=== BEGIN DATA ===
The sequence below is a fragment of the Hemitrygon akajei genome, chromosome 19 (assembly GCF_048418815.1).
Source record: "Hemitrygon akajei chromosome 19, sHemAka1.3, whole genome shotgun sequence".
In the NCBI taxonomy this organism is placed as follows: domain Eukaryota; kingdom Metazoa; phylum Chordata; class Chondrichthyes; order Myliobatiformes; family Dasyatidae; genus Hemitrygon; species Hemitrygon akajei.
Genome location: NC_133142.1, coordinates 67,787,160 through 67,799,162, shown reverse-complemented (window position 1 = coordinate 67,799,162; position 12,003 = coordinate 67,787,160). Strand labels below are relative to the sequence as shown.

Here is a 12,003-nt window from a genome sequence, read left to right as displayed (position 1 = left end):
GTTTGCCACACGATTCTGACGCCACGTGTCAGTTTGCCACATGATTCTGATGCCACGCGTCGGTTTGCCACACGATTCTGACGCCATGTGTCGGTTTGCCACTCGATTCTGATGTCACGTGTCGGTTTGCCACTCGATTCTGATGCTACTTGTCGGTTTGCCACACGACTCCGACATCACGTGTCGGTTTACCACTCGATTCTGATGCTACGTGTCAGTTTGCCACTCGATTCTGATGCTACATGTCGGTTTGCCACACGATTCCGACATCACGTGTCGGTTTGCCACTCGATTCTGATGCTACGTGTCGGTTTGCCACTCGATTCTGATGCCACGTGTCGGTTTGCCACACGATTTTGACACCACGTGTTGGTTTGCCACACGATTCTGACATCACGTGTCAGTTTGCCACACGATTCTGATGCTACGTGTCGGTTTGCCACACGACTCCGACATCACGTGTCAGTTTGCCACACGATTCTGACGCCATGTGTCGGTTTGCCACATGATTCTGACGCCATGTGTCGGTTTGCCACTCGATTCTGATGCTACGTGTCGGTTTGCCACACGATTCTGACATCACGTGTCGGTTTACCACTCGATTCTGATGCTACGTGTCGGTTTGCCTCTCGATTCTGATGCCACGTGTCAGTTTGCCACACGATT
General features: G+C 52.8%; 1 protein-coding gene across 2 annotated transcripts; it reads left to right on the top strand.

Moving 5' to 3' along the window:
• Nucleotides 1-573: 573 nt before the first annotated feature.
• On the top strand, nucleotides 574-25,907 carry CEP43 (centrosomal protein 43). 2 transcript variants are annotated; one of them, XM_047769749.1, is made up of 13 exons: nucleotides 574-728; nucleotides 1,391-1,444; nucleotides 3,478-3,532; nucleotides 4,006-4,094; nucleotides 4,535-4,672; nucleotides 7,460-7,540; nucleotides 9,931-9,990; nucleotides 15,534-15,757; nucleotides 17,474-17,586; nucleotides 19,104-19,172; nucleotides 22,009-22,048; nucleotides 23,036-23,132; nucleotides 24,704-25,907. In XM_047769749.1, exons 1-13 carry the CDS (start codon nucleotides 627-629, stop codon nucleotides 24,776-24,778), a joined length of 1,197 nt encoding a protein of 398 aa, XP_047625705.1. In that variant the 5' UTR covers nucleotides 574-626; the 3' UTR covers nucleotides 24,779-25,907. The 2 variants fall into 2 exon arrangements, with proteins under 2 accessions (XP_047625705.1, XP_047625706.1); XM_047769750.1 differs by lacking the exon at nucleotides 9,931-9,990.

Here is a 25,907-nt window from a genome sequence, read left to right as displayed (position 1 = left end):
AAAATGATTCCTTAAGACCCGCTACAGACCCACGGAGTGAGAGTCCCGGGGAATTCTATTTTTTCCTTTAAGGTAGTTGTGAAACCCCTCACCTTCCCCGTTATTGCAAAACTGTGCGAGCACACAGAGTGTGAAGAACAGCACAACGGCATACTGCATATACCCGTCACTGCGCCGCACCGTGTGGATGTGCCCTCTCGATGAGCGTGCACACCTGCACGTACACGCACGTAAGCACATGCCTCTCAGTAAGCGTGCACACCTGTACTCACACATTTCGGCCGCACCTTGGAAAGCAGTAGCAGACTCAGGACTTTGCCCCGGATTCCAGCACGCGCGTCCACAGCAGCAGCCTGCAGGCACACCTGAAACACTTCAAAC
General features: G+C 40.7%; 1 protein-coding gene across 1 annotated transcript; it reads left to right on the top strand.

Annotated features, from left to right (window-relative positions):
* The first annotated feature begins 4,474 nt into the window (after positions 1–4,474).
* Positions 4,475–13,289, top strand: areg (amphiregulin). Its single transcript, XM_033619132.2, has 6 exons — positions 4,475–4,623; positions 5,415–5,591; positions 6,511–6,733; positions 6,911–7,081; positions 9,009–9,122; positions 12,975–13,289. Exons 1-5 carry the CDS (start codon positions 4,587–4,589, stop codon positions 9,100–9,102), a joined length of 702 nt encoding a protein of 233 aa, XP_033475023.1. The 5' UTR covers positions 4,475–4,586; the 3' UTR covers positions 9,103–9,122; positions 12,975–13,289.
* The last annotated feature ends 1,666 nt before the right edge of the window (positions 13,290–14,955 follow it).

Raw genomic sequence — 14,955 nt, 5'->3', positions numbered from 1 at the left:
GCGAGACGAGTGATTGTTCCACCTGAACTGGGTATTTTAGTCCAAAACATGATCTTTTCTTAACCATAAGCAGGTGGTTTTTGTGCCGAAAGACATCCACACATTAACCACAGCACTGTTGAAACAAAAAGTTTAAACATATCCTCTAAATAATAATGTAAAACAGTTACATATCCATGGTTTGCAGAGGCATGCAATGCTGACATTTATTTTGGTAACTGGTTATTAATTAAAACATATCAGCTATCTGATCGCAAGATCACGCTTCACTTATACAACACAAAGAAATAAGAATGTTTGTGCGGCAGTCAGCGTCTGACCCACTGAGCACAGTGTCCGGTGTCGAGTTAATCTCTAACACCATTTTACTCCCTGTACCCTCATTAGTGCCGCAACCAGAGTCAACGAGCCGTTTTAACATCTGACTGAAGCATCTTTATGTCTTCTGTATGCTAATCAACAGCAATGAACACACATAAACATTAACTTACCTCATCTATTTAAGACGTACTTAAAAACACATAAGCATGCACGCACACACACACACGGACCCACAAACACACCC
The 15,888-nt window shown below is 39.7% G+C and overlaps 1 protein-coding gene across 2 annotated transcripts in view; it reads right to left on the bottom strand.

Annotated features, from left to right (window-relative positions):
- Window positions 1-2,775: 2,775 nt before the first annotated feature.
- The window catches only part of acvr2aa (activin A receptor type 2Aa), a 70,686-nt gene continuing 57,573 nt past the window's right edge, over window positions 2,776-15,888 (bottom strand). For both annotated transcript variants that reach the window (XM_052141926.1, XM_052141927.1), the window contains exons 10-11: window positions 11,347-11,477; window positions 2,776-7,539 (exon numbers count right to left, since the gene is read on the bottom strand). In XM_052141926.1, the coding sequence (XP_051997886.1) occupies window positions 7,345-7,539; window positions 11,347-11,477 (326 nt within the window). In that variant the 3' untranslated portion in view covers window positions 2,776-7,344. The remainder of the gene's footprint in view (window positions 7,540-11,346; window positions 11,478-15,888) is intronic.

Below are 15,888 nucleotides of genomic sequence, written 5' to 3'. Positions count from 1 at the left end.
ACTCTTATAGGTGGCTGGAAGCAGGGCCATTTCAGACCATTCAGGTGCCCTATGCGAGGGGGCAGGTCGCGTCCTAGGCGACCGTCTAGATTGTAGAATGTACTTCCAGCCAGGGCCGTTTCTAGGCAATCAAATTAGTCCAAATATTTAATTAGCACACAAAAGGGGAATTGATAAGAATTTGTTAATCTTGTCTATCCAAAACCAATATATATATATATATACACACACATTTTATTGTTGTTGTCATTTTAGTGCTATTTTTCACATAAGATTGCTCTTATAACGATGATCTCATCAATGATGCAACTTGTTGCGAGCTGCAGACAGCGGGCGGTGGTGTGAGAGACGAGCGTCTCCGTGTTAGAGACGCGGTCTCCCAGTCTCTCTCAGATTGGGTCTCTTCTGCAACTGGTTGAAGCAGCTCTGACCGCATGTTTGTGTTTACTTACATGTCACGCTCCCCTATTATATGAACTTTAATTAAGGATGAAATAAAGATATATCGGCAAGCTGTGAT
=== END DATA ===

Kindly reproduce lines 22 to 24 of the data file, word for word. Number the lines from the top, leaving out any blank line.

- Window positions 1-2,775: 2,775 nt before the first annotated feature.
- The window catches only part of acvr2aa (activin A receptor type 2Aa), a 70,686-nt gene continuing 57,573 nt past the window's right edge, over window positions 2,776-15,888 (bottom strand). For both annotated transcript variants that reach the window (XM_052141926.1, XM_052141927.1), the window contains exons 10-11: window positions 11,347-11,477; window positions 2,776-7,539 (exon numbers count right to left, since the gene is read on the bottom strand). In XM_052141926.1, the coding sequence (XP_051997886.1) occupies window positions 7,345-7,539; window positions 11,347-11,477 (326 nt within the window). In that variant the 3' untranslated portion in view covers window positions 2,776-7,344. The remainder of the gene's footprint in view (window positions 7,540-11,346; window positions 11,478-15,888) is intronic.

Below are 15,888 nucleotides of genomic sequence, written 5' to 3'. Positions count from 1 at the left end.